Browning's 6.8 Western (X-Bolt)

Browning’s 6.8 Western (X-Bolt)

When Browning announced their new 6.8 Western cartridge, I rolled my eyes and made a few sarcastic comments on our Instagram Sunday Q & A about it just being another fast .270. Then Rafe Nielsen at Browning basically said, “Stop talking shit about it if you aren’t at least going to try it for yourself.” He was joking, but he made a good point. I asked Rafe to send one in for Field Ethos CFO, Colin Jones.

Colin was once clocked running 22 mph when he was playing in Denver against the Broncos. He’s fast as hell, and he loves fast-shooting Western cartridges.

When the Browning X-Bolt Hell’s Canyon made it to the office, I mounted the new Leica Amplus 6 to the rifle in a set of Talley Lightweight Rings. It sat in the office safe for a few weeks until this Monday when Colin and I met up to spend a few days checking out a ranch near Laredo, Texas.

Browning's 6.8 Western (X-Bolt)

We bore sighted the rifle from the porch at the South Texas ranch the old-fashioned way – by removing the bolt and looking down the barrel. It took about 30 seconds to do, and the rifle was only 3” off center at 100 yards when Colin took his first shot. After taking two more shots, the rifle was zeroed.

Colin let the barrel cool down and then shot a 1/2” group. Curiosity got the better of me so I let the barrel cool and shot an almost identical small group. From boresight to shooting groups to strapping the rifle to the top-drive for an afternoon hunt, everything took less than 15 minutes. We were that confident in the setup.

Two hours later, Colin shot a javelina behind the shoulder with the Browning. The 175 gr bullet went in a little low behind the shoulder and all the internal organs in the vicinity were completely destroyed and some of them exited the animal with the bullet. The whole scene was very hard-core…which is a good thing. Hard-core killing performance means an animal doesn’t suffer, and it means we’re not going to show the photos.

Browning's 6.8 Western (X-Bolt)

I now regret talking shit about the 6.8 Western, and I deeply regret telling Colin he could have the rifle. The javelina probably regrets a few things too.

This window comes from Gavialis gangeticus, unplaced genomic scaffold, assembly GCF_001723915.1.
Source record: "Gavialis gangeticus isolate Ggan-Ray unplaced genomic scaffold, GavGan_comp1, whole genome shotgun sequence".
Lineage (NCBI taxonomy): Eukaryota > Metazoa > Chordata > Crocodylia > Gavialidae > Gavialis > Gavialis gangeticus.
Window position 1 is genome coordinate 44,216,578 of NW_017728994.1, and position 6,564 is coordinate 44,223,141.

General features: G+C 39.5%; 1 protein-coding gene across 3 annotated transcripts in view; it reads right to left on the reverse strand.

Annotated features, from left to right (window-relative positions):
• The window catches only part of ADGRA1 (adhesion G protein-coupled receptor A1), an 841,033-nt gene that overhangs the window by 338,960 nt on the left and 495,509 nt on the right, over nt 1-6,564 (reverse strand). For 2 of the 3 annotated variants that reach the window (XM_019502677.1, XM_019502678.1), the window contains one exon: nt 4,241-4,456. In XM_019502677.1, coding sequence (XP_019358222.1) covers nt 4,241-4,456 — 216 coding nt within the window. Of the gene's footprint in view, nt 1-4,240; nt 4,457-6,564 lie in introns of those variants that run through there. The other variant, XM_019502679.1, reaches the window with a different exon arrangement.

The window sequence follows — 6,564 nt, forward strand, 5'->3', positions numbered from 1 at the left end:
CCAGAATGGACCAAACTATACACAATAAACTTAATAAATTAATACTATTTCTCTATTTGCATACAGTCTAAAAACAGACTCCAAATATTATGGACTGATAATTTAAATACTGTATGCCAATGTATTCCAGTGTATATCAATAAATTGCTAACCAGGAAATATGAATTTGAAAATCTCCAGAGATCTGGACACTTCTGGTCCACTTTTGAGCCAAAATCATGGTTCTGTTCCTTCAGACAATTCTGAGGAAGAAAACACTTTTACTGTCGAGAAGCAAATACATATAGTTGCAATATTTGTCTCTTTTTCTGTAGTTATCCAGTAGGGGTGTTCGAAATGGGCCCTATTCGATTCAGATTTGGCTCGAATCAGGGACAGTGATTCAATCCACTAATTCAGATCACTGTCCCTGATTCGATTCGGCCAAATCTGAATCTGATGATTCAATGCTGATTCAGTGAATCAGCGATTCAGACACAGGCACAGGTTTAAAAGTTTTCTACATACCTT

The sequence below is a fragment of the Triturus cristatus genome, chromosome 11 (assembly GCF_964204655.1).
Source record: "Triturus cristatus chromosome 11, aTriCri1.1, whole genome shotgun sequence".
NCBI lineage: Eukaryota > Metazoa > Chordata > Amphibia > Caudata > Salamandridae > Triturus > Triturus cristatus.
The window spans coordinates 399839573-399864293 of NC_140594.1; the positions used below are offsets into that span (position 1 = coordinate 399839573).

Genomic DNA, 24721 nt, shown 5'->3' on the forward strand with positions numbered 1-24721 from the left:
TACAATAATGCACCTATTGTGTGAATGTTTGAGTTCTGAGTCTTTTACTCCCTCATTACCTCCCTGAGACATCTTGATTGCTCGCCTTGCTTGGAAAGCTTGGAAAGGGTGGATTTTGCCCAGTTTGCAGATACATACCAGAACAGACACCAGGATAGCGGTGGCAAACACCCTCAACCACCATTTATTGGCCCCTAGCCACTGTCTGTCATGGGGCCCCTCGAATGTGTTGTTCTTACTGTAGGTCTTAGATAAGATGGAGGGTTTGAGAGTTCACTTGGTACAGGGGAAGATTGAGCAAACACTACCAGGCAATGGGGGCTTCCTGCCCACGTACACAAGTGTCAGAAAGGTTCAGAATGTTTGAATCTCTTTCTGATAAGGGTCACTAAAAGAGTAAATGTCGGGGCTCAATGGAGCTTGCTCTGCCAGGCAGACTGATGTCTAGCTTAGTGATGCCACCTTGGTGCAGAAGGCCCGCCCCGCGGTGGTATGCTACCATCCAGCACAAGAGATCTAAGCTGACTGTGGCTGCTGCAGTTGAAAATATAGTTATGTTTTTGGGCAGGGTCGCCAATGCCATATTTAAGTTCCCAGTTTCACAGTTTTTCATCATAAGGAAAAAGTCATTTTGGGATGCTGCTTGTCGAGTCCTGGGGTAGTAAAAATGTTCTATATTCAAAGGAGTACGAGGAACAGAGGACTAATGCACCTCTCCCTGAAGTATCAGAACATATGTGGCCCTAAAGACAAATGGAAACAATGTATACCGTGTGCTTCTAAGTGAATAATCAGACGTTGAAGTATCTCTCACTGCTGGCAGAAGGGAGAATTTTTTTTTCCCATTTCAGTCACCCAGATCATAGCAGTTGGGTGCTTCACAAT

I’m not afraid to admit when I’m wrong. Hell, I do it at home all the time -even when I’m not wrong. Yes, the 6.8 Western shares similarities with a few other cartridges, but Browning seems to have found the sweet spot in the .277 world. Speed, weight, twist rate, case length and pressure all seem to be jiving to produce a very inherently accurate long range killer. You’ll probably see Colin using this one quite a bit. We’ll confirm actual bullet speed on the doppler and stretch this thing out soon.


  • Shoots 1/2” groups with 175 gr bullets moving really damn fast. It’s light-ish. 


  • Trigger could be lighter, but it’s hard to argue with the groups we’re shooting. We can’t get the trigger to drop below 3 lbs.


Absolutely. Browning will not be getting this one back from Colin.

The Optic:

Leica 2.5-15×56 Amplus

This scope is a win by Leica. It has an illuminated #4 reticle -which is our favorite in a scope of this type. The turrets are easy to set up, and the low light performance is very good. No downside here.

Comments 1
  1. Thanks for your frank reassessment of the cartridge. The .270 Winchester was my first (and unfortunately remains [unfortunate only in that I don’t have more guns]) centerfire rifle, and I’ve had a sweet spot for the .277 bullet since then. The 6.8 Western definitely piqued my interest, if only because it could finally allow the .277 caliber to really achieve it’s potential. Hearing your report and seeing my local Sportsman’s Warehouse stocked to the brim with 6.8 Western ammo has me looking more seriously at the cartridge. I’m wondering if I should wait on it and go with a .30 caliber cartridge next though.

Comments are closed.

From the FE Films Archive

See More Films from Field Ethos

You May Also Like